Several studies assessed CBD using contextual fear conditioning. Briefly, this paradigm involves pairing a neutral context, the conditioned stimulus (CS), with an aversive unconditioned stimulus (US), a mild foot shock. After repeated pairings, the subject learns that the CS predicts the US, and subsequent CS presentation elicits freezing and other physiological responses. Systemic administration of CBD prior to CS re-exposure reduced conditioned cardiovascular responses [63], an effect reproduced by microinjection of CBD into the BNST, and partially mediated by 5-HT1AR activation [79]. Similarly, CBD in the prelimbic cortex reduced conditioned freezing [70], an effect prevented by 5-HT1AR blockade [87]. By contrast, CBD microinjection in the infralimbic cortex enhanced conditioned freezing [70]. Finally, El Batsh et al. [80] reported that repeated CBD doses over 21 days, that is chronic as opposed to acute treatment, facilitated conditioned freezing. In this study, CBD was administered prior to conditioning rather than prior to re-exposure as in acute studies, thus further directly comparable studies are required.

My father was diagnosed with Alzheimer’s and vascular dementia three years ago. In the normal western medical manner he is currently on quite a lot of medication. But with side effects, mum and I who are caring for him at home are uncertain as to whether his behaviours are indeed symptoms of his dementia or the medication. Dad is unable to communicate, demonstrates intense anxiety and has sporadic sleep patterns.
CBD shows promise in the treatment of anxiety disorders, according to a report published in the journal Neurotherapeutics in 2015. Looking at results from experimental research, clinical trials, and epidemiological studies, the report’s authors found evidence that CBD may help treat generalized anxiety disorder, panic disorder, social anxiety disorder, obsessive-compulsive disorder, and post-traumatic stress disorder. However, the authors caution that human-based research on CBD and anxiety is fairly limited at this point.
I am acting caregiver for my wife who for the past 3 years has suffered from acute anxiety and depression which all started with a fall resulting in a broken hip. She has since then broken the other hip. At age 74 now the anxiety is detrimental to her recovery as she feels she can’t preform the smallest task. I appreciate your site I just finished reading as I am trying to educate myself on this approach to help to regain her self confidence. Thanks for your time snd efforts are help people like us. John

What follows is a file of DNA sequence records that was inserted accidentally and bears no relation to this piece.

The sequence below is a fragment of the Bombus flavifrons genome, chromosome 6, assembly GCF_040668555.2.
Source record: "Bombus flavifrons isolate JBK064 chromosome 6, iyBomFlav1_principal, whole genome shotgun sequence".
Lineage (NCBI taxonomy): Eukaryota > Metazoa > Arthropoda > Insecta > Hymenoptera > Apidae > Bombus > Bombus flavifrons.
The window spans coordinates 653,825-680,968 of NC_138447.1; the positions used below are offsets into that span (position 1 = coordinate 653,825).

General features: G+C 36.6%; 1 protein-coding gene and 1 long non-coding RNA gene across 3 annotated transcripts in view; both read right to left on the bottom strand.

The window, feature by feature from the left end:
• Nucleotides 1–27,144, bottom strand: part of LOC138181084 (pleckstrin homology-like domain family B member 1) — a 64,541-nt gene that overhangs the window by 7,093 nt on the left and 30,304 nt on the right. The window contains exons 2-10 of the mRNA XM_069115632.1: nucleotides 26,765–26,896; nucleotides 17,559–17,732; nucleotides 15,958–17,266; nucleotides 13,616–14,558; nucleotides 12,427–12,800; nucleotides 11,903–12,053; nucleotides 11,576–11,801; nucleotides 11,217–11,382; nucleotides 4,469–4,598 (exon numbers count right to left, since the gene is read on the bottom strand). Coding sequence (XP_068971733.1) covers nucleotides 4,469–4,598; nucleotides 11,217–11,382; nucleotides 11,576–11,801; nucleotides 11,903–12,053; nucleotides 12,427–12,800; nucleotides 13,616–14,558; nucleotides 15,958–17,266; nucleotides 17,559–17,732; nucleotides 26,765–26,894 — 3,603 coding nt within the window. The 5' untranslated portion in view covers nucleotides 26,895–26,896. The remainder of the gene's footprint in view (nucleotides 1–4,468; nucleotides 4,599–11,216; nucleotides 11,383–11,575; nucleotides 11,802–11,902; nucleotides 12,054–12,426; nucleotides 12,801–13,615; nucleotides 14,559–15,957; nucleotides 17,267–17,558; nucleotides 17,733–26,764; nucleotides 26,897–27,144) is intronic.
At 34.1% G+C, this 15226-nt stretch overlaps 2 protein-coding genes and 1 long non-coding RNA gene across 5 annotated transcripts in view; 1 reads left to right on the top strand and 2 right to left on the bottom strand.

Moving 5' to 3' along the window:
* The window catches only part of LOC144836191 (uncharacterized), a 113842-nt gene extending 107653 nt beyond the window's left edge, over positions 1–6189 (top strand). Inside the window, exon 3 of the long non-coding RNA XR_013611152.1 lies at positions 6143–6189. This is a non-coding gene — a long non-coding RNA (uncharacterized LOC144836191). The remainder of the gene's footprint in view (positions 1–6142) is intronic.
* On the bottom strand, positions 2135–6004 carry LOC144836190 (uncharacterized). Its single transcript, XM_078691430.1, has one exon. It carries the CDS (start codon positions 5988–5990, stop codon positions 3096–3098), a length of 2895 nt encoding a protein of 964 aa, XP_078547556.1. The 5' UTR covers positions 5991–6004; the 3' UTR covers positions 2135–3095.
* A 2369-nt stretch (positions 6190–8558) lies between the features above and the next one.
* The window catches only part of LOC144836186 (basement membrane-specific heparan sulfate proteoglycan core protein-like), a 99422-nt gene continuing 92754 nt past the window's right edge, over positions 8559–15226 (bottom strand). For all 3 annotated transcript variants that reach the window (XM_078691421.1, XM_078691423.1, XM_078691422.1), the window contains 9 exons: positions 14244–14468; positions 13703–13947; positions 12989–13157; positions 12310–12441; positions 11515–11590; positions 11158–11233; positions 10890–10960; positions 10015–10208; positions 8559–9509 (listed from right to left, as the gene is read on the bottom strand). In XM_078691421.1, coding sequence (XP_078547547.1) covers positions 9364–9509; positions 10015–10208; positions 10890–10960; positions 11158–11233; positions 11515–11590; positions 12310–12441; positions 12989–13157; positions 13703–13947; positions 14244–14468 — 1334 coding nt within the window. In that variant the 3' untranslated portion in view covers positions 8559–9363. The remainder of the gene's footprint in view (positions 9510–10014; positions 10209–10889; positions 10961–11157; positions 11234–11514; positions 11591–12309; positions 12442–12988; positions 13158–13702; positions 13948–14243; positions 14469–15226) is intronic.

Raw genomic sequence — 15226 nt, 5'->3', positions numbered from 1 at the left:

Relevant studies are summarized in Table ​Table2.2. The anxiolytic effects of CBD in humans were first demonstrated in the context of reversing the anxiogenic effects of THC. CBD reduced THC-induced anxiety when administered simultaneously with this agent, but had no effect on baseline anxiety when administered alone [99, 100]. Further studies using higher doses supported a lack of anxiolytic effects at baseline [101, 107]. By contrast, CBD potently reduces experimentally induced anxiety or fear. CBD reduced anxiety associated with a simulated public speaking test in healthy subjects, and in subjects with SAD, showing a comparable efficacy to ipsapirone (a 5-HT1AR agonist) or diazepam [98, 105]. CBD also reduced the presumed anticipatory anxiety associated with undergoing a single-photon emission computed tomography (SPECT) imaging procedure, in both healthy and SAD subjects [102, 104]. Finally, CBD enhanced extinction of fear memories in healthy volunteers: specifically, inhaled CBD administered prior to or after extinction training in a contextual fear conditioning paradigm led to a trend-level enhancement in the reduction of skin conductance response during reinstatement, and a significant reduction in expectancy (of shock) ratings during reinstatement [106].
At present, we have the following classification of cannabinoids: endocannabinoids (produced naturally in the body, mainly from fatty acid precursors), phytocannabinoids (compounds that have a plant origin, with the cannabis plant being the best-studied source of phytocannabinoids though not the only one), and artificial cannabinoids (created while studying THC, to garner the benefits of marijuana without the recreational component).